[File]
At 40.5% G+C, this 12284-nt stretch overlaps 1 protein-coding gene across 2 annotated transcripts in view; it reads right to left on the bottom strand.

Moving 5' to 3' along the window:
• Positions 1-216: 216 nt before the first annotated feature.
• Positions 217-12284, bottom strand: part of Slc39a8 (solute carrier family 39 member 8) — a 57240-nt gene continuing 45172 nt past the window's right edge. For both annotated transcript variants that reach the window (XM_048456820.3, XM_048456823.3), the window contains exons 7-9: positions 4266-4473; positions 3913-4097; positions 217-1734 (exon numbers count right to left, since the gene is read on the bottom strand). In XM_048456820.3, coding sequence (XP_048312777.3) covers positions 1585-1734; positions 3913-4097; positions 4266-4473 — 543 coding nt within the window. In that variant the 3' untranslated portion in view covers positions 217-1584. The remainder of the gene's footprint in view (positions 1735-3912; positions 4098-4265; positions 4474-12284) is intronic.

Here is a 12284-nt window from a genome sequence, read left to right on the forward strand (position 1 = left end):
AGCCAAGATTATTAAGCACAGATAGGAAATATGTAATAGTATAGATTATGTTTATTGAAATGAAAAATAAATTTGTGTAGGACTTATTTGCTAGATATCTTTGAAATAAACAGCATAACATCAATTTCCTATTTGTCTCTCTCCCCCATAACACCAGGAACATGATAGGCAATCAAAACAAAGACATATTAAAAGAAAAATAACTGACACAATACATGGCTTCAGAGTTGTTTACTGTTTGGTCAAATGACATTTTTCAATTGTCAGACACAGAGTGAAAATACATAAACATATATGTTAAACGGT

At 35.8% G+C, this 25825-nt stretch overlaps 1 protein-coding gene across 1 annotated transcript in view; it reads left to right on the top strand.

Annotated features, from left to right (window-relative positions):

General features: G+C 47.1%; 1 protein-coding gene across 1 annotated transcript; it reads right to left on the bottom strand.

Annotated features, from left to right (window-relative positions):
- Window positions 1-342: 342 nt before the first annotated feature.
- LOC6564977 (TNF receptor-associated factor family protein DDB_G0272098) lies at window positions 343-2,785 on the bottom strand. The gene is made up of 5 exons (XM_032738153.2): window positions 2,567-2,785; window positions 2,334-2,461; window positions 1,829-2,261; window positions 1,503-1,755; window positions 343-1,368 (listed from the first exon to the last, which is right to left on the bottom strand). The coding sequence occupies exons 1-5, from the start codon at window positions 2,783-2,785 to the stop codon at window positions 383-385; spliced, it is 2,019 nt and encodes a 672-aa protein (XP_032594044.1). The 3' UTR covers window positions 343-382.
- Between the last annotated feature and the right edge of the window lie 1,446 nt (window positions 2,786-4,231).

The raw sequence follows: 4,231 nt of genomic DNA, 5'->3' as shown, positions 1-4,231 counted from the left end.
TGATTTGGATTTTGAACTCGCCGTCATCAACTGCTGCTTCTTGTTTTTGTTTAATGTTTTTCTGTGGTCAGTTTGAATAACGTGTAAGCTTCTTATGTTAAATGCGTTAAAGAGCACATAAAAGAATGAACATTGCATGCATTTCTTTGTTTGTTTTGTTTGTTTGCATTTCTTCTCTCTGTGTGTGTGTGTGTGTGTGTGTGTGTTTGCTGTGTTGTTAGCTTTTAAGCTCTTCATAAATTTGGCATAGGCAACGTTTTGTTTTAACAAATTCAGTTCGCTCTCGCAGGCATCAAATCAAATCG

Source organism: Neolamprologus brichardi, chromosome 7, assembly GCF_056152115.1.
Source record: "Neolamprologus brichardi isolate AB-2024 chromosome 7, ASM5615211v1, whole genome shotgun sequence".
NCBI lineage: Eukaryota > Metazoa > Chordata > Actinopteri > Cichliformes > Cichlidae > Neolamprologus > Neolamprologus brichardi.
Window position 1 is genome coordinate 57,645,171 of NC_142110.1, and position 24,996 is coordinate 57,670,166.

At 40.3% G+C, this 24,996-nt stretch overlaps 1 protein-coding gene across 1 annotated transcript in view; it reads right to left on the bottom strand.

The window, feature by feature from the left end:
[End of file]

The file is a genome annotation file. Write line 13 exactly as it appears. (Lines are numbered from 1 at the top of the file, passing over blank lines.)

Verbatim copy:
- Between the last annotated feature and the right edge of the window lie 1,446 nt (window positions 2,786-4,231).